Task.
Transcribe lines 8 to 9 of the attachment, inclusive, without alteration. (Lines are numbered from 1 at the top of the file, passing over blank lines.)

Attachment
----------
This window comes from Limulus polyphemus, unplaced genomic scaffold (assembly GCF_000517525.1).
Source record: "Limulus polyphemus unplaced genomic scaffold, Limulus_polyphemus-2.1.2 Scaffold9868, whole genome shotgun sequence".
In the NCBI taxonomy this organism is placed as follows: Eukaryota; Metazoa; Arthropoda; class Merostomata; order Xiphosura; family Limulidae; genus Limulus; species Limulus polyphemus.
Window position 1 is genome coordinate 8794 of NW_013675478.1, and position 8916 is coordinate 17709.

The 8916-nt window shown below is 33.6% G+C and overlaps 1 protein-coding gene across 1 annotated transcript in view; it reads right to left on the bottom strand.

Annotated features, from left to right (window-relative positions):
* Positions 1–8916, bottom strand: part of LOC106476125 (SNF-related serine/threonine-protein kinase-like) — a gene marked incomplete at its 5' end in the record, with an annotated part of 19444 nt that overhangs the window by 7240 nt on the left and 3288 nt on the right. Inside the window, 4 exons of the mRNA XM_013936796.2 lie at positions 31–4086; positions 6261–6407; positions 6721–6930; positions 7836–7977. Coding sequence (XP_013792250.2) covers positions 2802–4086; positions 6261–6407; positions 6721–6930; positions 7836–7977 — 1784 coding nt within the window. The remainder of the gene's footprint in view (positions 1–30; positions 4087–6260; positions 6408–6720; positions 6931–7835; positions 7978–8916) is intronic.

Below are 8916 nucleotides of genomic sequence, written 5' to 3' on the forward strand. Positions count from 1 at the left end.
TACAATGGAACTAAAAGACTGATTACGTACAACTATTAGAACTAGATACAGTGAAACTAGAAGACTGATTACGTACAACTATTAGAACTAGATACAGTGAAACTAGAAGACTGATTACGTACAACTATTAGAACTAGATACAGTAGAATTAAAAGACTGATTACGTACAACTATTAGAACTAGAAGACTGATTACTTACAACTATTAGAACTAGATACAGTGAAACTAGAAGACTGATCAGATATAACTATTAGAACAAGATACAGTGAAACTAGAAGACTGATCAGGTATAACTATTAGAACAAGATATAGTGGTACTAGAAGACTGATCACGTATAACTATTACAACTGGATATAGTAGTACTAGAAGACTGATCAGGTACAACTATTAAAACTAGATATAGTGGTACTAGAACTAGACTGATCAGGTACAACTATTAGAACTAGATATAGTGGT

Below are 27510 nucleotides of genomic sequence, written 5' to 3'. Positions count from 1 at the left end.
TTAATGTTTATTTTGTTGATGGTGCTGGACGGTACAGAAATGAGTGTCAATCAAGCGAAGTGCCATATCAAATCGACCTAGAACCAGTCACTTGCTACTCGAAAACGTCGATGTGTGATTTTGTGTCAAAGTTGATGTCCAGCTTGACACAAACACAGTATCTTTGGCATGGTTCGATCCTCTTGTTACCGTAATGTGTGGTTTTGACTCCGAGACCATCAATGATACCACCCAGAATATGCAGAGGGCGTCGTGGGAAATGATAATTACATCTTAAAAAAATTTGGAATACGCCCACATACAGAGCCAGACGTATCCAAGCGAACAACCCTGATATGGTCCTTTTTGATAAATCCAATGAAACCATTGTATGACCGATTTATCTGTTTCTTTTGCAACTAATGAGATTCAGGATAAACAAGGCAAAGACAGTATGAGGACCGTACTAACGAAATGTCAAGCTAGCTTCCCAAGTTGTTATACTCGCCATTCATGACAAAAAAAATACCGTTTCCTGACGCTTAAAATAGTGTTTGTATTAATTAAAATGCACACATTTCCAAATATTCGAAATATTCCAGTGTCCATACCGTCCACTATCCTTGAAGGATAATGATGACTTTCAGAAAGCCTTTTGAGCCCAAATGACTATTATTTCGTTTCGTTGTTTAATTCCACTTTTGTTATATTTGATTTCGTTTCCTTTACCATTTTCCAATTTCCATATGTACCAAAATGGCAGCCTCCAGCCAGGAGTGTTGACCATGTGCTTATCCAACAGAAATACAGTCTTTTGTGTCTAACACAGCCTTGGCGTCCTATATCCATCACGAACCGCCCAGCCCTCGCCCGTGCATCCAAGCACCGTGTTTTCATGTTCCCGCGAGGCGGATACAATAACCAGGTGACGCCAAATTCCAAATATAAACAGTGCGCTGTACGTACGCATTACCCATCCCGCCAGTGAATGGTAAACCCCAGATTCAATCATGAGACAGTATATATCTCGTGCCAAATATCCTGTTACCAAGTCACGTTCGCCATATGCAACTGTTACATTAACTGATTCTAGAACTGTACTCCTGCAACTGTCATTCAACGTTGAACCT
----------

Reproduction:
Below are 8916 nucleotides of genomic sequence, written 5' to 3' on the forward strand. Positions count from 1 at the left end.
TACAATGGAACTAAAAGACTGATTACGTACAACTATTAGAACTAGATACAGTGAAACTAGAAGACTGATTACGTACAACTATTAGAACTAGATACAGTGAAACTAGAAGACTGATTACGTACAACTATTAGAACTAGATACAGTAGAATTAAAAGACTGATTACGTACAACTATTAGAACTAGAAGACTGATTACTTACAACTATTAGAACTAGATACAGTGAAACTAGAAGACTGATCAGATATAACTATTAGAACAAGATACAGTGAAACTAGAAGACTGATCAGGTATAACTATTAGAACAAGATATAGTGGTACTAGAAGACTGATCACGTATAACTATTACAACTGGATATAGTAGTACTAGAAGACTGATCAGGTACAACTATTAAAACTAGATATAGTGGTACTAGAACTAGACTGATCAGGTACAACTATTAGAACTAGATATAGTGGT